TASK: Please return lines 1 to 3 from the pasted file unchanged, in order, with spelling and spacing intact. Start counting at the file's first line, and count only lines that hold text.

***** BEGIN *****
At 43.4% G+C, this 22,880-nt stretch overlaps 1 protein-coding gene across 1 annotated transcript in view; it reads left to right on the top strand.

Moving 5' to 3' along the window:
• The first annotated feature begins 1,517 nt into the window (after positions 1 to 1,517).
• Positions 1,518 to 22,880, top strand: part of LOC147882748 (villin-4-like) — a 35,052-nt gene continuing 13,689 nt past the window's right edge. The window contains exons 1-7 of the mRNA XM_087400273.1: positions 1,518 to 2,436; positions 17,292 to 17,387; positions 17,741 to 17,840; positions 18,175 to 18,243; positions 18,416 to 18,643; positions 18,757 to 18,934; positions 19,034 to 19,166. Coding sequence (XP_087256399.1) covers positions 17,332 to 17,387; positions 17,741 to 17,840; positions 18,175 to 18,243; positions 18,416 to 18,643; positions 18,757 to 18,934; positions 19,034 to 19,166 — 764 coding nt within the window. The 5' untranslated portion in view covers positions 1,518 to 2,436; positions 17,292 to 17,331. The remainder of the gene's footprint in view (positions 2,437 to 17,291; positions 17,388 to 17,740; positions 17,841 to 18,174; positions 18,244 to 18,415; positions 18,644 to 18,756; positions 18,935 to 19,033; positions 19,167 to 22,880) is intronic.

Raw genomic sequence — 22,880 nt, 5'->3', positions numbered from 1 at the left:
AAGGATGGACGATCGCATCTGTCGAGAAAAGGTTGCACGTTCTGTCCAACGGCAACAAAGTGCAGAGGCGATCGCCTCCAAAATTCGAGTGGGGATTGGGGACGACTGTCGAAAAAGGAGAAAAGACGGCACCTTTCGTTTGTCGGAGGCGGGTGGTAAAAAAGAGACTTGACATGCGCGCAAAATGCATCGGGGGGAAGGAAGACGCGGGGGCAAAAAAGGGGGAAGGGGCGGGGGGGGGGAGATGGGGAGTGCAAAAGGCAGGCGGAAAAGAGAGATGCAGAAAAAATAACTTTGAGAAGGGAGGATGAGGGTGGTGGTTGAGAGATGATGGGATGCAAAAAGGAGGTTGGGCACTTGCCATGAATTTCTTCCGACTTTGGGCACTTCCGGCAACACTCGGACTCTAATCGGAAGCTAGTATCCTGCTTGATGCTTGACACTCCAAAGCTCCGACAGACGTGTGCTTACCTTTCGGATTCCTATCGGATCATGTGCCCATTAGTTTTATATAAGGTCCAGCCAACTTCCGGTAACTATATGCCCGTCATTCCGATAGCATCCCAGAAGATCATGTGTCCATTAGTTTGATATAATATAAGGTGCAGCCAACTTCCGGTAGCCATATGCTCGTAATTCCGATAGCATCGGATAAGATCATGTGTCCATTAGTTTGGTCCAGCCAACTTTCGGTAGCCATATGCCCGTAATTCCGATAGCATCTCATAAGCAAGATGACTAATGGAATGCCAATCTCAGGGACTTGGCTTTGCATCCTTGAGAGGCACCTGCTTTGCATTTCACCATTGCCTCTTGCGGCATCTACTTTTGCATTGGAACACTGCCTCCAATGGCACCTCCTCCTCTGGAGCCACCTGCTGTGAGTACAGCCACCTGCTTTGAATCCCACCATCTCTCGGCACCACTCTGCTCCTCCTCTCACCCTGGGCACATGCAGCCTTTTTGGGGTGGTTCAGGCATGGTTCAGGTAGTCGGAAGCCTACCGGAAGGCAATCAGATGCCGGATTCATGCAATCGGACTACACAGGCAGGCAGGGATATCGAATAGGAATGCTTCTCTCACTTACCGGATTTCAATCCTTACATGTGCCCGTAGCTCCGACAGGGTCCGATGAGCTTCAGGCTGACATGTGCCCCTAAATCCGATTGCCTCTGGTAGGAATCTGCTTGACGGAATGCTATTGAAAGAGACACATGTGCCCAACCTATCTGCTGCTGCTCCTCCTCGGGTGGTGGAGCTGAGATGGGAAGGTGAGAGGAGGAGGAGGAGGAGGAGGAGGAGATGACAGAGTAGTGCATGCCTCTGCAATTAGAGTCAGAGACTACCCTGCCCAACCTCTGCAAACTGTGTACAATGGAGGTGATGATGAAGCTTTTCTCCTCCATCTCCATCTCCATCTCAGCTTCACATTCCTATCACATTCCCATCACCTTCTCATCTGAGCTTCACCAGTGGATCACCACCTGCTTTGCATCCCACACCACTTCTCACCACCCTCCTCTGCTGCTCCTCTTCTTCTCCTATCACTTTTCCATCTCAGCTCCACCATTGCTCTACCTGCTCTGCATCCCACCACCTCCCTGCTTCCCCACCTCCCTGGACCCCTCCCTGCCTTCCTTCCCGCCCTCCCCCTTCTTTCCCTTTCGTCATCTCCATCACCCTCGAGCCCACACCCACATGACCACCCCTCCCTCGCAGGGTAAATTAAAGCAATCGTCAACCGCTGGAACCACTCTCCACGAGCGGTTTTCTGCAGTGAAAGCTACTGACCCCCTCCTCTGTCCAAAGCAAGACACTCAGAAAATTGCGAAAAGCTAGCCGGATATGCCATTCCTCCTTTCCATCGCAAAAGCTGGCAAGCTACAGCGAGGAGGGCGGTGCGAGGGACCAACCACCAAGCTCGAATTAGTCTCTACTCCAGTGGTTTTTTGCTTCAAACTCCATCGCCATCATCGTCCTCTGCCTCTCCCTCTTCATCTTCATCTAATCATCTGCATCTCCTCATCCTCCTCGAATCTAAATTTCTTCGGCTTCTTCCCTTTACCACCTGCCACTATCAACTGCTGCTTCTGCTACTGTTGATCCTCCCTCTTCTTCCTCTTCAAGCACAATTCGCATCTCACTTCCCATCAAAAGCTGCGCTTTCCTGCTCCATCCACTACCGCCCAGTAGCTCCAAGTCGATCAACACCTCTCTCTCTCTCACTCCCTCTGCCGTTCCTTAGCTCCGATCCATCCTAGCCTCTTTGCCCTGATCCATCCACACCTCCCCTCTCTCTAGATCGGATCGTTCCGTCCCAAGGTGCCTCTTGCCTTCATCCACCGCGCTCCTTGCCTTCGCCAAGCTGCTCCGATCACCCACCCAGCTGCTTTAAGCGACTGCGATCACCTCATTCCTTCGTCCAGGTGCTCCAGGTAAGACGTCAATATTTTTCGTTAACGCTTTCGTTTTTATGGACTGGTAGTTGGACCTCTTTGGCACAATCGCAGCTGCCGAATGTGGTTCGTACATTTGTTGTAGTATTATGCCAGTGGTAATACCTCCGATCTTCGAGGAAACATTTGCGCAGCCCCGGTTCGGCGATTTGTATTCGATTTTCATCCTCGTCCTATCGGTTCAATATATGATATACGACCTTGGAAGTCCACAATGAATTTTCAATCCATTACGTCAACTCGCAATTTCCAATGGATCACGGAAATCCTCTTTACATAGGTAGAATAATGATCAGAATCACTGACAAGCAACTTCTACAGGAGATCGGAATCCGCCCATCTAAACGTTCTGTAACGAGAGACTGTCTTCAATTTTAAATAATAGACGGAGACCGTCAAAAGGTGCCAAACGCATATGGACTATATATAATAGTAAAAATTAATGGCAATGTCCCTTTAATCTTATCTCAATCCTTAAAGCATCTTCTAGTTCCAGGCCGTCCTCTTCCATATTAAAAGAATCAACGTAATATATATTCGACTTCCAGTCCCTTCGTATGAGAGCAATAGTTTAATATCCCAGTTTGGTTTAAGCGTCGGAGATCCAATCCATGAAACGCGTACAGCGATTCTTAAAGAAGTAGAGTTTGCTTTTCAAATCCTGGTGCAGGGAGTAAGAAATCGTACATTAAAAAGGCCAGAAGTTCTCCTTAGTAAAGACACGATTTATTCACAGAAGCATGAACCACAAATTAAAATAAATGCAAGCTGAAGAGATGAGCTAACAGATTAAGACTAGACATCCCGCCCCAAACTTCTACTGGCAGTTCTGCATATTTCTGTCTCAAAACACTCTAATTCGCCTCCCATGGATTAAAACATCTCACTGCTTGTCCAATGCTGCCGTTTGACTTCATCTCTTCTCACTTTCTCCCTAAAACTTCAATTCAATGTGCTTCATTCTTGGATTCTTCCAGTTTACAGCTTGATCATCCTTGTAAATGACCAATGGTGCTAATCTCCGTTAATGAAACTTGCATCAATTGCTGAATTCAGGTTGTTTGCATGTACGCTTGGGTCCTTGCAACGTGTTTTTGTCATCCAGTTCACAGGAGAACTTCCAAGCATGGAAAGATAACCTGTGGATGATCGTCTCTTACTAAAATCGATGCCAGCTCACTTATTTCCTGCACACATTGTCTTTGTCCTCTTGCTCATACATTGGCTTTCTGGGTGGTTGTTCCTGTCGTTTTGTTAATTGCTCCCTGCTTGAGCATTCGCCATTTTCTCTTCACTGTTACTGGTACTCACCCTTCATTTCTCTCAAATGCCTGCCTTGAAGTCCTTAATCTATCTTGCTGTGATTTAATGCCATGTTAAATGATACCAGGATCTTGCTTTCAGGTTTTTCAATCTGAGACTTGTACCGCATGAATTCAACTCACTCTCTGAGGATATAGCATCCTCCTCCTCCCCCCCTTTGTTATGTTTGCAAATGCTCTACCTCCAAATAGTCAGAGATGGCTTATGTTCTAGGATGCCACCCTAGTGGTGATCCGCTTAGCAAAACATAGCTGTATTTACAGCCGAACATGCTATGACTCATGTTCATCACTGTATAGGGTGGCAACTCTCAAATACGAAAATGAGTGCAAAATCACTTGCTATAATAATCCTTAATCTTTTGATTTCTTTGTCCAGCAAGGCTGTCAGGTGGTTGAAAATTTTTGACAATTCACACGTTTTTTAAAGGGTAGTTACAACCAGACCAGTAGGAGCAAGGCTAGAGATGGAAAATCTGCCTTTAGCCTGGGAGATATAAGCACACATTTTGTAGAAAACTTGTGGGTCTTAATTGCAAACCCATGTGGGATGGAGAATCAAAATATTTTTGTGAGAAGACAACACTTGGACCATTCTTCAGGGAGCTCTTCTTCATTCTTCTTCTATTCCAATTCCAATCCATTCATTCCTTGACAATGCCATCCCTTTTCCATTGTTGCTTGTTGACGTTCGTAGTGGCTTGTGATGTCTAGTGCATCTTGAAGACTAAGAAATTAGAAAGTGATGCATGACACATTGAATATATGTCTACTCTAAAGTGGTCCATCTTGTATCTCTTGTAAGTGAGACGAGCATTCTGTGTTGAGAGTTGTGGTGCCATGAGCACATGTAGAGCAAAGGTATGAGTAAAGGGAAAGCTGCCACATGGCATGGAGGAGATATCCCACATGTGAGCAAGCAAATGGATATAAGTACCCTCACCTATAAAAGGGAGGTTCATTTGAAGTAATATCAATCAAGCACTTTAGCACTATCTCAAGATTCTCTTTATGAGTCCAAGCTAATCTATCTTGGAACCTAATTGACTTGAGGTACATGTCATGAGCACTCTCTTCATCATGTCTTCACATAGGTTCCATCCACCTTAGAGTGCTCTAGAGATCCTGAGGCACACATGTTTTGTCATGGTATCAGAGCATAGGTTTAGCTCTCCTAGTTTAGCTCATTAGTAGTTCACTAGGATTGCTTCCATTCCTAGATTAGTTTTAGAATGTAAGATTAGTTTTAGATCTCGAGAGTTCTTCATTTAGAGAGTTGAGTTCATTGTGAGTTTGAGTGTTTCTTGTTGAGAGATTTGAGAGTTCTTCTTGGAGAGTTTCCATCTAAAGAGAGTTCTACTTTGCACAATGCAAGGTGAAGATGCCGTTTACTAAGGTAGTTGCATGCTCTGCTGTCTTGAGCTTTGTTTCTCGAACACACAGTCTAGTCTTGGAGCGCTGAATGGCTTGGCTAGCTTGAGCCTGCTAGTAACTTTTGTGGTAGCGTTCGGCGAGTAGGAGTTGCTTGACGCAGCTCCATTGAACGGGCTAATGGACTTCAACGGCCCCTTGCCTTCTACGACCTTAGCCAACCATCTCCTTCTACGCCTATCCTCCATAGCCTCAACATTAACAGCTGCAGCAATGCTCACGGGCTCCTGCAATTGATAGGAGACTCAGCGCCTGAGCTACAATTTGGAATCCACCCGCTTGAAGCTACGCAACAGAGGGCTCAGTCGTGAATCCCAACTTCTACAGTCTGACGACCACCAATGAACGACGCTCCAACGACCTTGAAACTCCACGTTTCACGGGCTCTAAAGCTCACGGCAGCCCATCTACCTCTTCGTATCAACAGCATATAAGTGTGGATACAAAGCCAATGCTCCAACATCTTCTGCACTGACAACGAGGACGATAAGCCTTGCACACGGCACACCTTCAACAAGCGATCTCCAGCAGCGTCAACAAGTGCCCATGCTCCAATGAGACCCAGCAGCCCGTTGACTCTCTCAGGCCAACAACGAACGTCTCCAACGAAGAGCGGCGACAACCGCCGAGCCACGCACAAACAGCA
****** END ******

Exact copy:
At 43.4% G+C, this 22,880-nt stretch overlaps 1 protein-coding gene across 1 annotated transcript in view; it reads left to right on the top strand.

Moving 5' to 3' along the window:
• The first annotated feature begins 1,517 nt into the window (after positions 1 to 1,517).